But Positive Energy’s recent survey work suggests that the Canadian public is not necessarily as divided on the issues as some leaders in the energy and environmental communities.

Canadians’ opinions do appear polarized along partisan lines. As federal and provincial parties stake out positions on the relief package and future recovery measures, the rhetoric of political leaders could drive the two realities — and Canadians — further apart.

But there are opportunities to build bridges. Our research shows strong agreement among Canadians and energy and environmental leaders that climate change is real, that Canada is in the midst of some sort of transition and that the country should distinguish between the place of oil and gas in its domestic economy versus its role in the export economy.

Our work also suggests that Canadians’ opinions on the issues may not be as polarized along regional and generational lines as commonly believed. There are even areas of emerging consensus on the importance of oil and gas development, on the need for climate action and on who should lead decision-making on energy and environmental issues.

A path forward

In the wake of the government’s April 17 announcement, industry leaders and the premiers of Alberta and Saskatchewan stated that much more action will be required. It is not yet clear whether this is all Ottawa will provide, or whether further measures are in the offing.

Our research suggests four essential insights for those who want to chart a positive path forward.

First, political, social and economic leaders would do well to recognize that high-profile voices in these debates (including their own) can occupy fundamentally different realities on energy and climate. Understanding and respecting different world views is pivotal. Too often leaders characterize those with different views as intellectually or morally deficient. This does not help to foster productive debate — or to build support for potentially divisive measures like financial support for oil and gas.

Second, language matters. Our research reveals that the terminology used to talk about energy and climate can bring people to the table or drive them further into these divergent realities. Many see the term “transition,” for example, as vague, politicized and non-inclusive of all players in the energy sector, notably those in oil and gas. Some see it as polarizing and “fuel deterministic,” prejudging which fuels can or cannot be part of Canada’s future energy mix. Using terms like “low emissions” or “emissions reductions” in the development, framing and communication of policies during and after the COVID-19 crisis could be a more inclusive approach.

Third, leaders should avoid the temptation to polarize debates along partisan lines. Partisanship can have the unfortunate effect of encouraging people to dig in their heels, to the point where everyone loses: the country comes out poorer on both the energy and climate fronts. Instead, identify ways and forums to enable respectful debate and actions that reduce or mitigate partisanship. Reaching across partisan divides — notably between the federal and provincial governments — could be an important step. We have seen that such outreach is possible. The pandemic has offered politicians the opportunity to prioritize collaboration over partisanship, and many have seized it. In addition, extending the conversation beyond the political arena, including to leaders outside the energy and environmental communities (for instance, to labour, business and university and college leaders), could also be helpful.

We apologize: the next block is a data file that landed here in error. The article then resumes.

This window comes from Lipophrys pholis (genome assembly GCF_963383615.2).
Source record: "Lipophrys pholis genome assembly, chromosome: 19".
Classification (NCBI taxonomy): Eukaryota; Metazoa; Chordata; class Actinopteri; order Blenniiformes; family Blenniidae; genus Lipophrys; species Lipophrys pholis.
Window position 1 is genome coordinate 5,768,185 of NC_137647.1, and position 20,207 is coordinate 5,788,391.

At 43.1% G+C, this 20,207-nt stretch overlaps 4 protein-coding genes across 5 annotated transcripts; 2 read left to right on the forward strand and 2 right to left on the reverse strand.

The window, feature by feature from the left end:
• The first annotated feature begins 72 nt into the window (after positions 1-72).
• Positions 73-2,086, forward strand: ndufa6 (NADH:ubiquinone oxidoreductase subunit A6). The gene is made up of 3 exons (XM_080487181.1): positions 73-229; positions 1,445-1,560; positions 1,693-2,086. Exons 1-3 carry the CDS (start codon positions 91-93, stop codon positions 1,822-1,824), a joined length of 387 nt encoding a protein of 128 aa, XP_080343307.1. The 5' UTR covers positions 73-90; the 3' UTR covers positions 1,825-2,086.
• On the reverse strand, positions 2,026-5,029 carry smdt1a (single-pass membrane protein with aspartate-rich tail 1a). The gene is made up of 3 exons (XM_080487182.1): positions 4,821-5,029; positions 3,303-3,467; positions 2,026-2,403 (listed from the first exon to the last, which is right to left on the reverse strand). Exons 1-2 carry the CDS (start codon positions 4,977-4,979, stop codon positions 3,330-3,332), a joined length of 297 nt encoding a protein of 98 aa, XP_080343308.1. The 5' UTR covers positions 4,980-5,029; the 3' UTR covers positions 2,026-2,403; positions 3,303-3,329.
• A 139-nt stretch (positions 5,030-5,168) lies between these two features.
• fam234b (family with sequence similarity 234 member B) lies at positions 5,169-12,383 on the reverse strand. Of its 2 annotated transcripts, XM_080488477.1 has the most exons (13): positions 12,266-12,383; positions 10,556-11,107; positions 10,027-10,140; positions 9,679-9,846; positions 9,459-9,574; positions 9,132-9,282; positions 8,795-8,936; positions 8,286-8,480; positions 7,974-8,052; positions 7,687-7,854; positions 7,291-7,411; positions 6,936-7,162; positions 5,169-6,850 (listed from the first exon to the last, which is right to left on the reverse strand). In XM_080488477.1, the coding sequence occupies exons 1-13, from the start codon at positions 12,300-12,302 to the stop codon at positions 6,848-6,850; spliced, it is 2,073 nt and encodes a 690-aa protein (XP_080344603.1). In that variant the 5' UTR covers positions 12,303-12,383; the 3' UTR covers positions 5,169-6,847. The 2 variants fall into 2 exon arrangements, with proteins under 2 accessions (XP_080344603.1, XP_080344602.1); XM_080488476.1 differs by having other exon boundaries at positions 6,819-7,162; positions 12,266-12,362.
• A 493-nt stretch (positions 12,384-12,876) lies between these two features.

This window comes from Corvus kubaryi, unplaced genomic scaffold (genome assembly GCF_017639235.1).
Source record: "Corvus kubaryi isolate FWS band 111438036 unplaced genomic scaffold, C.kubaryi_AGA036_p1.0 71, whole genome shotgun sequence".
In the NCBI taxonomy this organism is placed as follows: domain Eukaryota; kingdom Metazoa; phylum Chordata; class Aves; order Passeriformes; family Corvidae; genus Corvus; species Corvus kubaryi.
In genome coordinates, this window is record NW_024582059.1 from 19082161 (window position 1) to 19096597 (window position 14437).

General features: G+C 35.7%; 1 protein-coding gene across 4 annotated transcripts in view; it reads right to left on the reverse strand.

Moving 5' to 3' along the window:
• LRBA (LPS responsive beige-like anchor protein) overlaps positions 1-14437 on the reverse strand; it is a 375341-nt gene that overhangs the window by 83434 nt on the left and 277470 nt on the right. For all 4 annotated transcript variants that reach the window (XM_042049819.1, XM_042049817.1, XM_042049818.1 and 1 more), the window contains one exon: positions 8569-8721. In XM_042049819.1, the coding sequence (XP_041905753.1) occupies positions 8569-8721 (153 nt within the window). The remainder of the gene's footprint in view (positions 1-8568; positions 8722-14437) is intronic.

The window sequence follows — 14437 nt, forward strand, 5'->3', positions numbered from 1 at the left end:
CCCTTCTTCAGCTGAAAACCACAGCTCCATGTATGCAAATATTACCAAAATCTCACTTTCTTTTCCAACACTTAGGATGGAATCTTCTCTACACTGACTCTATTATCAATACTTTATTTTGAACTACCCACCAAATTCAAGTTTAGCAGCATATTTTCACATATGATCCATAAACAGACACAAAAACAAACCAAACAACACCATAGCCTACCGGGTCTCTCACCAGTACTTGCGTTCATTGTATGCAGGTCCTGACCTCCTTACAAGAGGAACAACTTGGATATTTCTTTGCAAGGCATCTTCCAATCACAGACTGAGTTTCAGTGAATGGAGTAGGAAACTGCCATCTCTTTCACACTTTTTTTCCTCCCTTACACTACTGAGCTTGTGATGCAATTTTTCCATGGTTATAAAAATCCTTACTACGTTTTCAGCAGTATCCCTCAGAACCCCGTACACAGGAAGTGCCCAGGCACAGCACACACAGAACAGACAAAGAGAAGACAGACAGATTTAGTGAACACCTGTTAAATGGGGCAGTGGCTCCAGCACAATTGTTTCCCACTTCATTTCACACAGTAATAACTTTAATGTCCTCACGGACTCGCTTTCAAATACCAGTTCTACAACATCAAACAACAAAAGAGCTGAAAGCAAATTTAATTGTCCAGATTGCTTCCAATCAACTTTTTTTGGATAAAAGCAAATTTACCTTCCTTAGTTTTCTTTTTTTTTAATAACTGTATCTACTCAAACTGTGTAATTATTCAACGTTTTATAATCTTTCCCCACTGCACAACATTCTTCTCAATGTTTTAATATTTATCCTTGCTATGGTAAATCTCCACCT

Finally, it is crucial to understand and build on areas of agreement. Our research with energy and environmental leaders and the general public underscores that people overwhelmingly agree that human-caused climate change is happening and that further action is required to address it. Our public opinion research also shows that Canadians strongly support oil and gas development, but they want to see it done in an environmentally and socially responsible way. Policies for energy and climate — including plans for the short- and long-term economic effects of COVID-19 — would do well to demonstrate the link between economic development and environmental performance. Many companies are already moving in this direction by developing environmental, social and governance indicators.

Energy and environmental leaders and the public also agree on the future of workers: they want to ensure that employees affected by policy or market changes related to climate action are taken care of. They recognize that reducing emissions involves costs and benefits, and they want to attend to both. They also recognize that costs and benefits may differ in the domestic and export economies. Drawing a distinction between energy at home and energy abroad may offer a helpful way to frame things.

As Canada moves from crisis management to long-term recovery, debates about the country’s energy and climate future will no doubt grow in importance and volume. Whether COVID-19 will build bridges — not generate divisions — among Canadians remains to be seen.

This article is part of the The Coronavirus Pandemic: Canada’s Response special feature.

Photo:, by rob zs.

Souhaitez-vous réagir à cet article ? Joignez-vous aux discussions d’Options politiques et soumettez-nous votre texte , ou votre lettre à la rédaction! 
Monica Gattinger
Monica Gattinger is director of the Institute for Science, Society and Policy, chair of Positive Energy, and a full professor at the University of Ottawa’s School of Political Studies.
Brendan Frank
Brendan Frank is interim research director and senior research associate at Positive Energy and the Institute for Science, Society and Policy at the University of Ottawa.

Vous pouvez reproduire cet article d’Options politiques en ligne ou dans un périodique imprimé, sous licence Creative Commons Attribution.

Creative Commons License